© COSMAR 09,
Indian Institute of Science

Study Area and Data
Analysis and Results

PowerPoint Presentation

Fusion of multi resolution remote sensing data for urban sprawl analysis
Bharath H. Aithal 1              Uttam Kumar 2              Ramachandra. T. V 3,*

1 Bharath H. Aithal, Research scholar, Centre for Sustainable Technologies, Indian Institute of Science, Bangalore.
E-mail: bharath@ces.iisc.ernet.in

2 Uttam Kumar, Research scholar, Department of Management Studies, Indian Institute of Science, Bangalore.
E-mail: uttam@ces.iisc.ernet.in

3 Ramachandra. T. V, Faculty, Centre for Ecological Sciences and Associate Faculty, Centre for Sustainable Technologies, and Centre for Infrastructure, Sustainable Transportation and Urban Planning (CiSTUP), Indian Institute of Science, Bangalore.
E-mail: cestvr@ces.iisc.ernet.in, energy@ces.iisc.ernet.in,
Tel: 91-80-23600985/22932506/ 22933099, Fax: 91-80-23601428 [CES-TVR].
* Corresponding Author: cestvr@cistup.iisc.ernet.in

Citation: Bharath H. Aithal, Uttam Kumar and Ramachandra. T.V, 2009. Fusion of multi resolution remote sensing data for urban sprawl analysis, © COSMAR 09, Indian Institute of Science.


Urban population is growing at around 2.3 percent per annum in India. This is leading to urbanisation and often fuelling the dispersed development in the outskirts of urban and village centres with impacts such as loss of agricultural land, open space, and ecologically sensitive habitats. This type of upsurge is very much prevalent and persistent in most places, often inferred as sprawl. The direct implication of such urban sprawl is the change in land use and land cover of the region and lack of basic amenities, since planners are unable to visualise this type of growth patterns. This growth is normally left out in all government surveys (even in national population census), as this cannot be grouped under either urban or rural centre. The investigation of patterns of growth is very crucial from regional planning point of view to provide basic amenities in the region. The growth patterns of urban sprawl can be analysed and understood with the availability of temporal multi-sensor, multi-resolution spatial data. In order to optimise these spectral and spatial resolutions, image fusion techniques are required. This aids in integrating a lower spatial resolution multispectral (MSS) image (for example, IKONOS MSS bands of 4m spatial resolution) with a higher spatial resolution panchromatic (PAN) image (IKONOS PAN band of 1m spatial resolution) based on a simple spectral preservation fusion technique - the Smoothing Filter-based Intensity Modulation (SFIM). Spatial details are modulated to a co-registered lower resolution MSS image without altering its spectral properties and contrast by using a ratio between a higher resolution image and its low pass filtered (smoothing filter) image. The visual evaluation and statistical analysis confirms that SFIM is a superior fusion technique for improving spatial detail of MSS images with the preservation of spectral properties.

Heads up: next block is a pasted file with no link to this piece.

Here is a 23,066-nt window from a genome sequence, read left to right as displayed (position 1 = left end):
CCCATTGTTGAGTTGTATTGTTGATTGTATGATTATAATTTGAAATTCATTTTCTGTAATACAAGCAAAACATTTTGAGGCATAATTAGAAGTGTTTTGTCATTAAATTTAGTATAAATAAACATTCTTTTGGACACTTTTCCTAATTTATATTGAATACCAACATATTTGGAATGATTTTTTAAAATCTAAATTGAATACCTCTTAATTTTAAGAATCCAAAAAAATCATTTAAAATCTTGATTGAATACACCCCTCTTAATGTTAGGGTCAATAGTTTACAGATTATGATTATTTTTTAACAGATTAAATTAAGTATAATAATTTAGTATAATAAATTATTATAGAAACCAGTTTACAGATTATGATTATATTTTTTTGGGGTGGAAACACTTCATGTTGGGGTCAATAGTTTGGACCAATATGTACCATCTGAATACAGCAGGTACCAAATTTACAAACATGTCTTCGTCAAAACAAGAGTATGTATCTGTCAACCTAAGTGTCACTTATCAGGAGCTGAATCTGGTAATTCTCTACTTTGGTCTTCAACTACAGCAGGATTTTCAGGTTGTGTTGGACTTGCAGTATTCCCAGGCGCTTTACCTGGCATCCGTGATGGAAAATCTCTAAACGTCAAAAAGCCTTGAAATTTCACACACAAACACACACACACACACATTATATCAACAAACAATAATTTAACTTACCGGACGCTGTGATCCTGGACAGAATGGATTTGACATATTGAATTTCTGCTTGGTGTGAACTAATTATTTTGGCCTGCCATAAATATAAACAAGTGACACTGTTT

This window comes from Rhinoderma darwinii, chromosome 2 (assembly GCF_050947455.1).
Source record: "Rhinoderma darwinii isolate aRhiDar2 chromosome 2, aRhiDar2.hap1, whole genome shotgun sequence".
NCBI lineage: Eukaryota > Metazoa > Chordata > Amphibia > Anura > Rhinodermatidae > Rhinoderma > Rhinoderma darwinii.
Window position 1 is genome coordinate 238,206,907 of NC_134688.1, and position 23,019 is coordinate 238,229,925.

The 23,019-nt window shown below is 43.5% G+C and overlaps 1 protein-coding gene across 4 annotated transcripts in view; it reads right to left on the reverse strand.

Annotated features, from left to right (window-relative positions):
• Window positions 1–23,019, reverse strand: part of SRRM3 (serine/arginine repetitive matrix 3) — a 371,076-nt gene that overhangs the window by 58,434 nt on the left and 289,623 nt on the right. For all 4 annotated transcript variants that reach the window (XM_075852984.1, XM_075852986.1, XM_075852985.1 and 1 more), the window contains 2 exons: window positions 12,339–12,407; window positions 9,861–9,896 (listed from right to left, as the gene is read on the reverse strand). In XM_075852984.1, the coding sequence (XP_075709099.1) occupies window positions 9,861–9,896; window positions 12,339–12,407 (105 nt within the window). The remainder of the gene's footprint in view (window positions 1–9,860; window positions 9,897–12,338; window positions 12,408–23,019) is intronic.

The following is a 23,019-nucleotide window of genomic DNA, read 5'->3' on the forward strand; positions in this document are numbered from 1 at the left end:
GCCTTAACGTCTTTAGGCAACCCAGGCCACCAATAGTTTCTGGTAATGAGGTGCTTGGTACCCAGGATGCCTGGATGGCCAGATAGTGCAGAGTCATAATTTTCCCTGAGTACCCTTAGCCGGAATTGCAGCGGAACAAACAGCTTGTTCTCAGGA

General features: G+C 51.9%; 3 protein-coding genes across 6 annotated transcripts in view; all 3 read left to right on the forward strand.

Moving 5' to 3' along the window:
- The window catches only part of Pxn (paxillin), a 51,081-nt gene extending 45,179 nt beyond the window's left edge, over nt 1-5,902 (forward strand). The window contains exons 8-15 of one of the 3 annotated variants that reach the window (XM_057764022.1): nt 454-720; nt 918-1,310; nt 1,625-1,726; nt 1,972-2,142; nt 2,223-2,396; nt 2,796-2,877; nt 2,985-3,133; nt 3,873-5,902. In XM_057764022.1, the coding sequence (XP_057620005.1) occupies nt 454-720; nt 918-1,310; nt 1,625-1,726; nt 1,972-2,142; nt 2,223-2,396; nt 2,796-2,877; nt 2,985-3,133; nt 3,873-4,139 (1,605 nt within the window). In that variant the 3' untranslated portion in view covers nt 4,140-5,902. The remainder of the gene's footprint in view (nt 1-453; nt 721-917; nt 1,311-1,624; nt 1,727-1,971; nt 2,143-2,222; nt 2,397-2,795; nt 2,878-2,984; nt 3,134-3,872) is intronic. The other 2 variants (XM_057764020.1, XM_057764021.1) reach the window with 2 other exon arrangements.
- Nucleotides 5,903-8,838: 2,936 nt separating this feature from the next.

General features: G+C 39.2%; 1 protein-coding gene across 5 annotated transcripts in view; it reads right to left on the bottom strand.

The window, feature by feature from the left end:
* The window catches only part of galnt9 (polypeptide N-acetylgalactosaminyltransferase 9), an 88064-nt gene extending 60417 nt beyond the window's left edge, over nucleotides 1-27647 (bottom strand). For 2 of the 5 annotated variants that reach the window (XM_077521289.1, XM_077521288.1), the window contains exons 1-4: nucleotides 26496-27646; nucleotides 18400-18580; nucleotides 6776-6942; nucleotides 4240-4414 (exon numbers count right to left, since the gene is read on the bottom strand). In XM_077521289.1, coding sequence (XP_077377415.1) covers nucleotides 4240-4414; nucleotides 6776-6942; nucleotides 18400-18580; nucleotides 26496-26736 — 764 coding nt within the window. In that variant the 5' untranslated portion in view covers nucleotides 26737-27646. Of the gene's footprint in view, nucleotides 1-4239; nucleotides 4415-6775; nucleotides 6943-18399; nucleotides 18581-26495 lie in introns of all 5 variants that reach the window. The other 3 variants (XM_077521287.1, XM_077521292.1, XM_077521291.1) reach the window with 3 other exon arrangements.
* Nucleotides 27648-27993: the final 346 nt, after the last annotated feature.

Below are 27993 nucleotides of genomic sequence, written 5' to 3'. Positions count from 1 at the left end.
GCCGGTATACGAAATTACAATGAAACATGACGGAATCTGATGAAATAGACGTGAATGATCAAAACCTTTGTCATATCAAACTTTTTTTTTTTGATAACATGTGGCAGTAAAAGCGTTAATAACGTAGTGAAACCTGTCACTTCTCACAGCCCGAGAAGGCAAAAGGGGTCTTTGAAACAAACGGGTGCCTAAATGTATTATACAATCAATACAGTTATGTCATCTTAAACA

Keywords: urbanisation, sprawl, resolution, image fusion, SFIM

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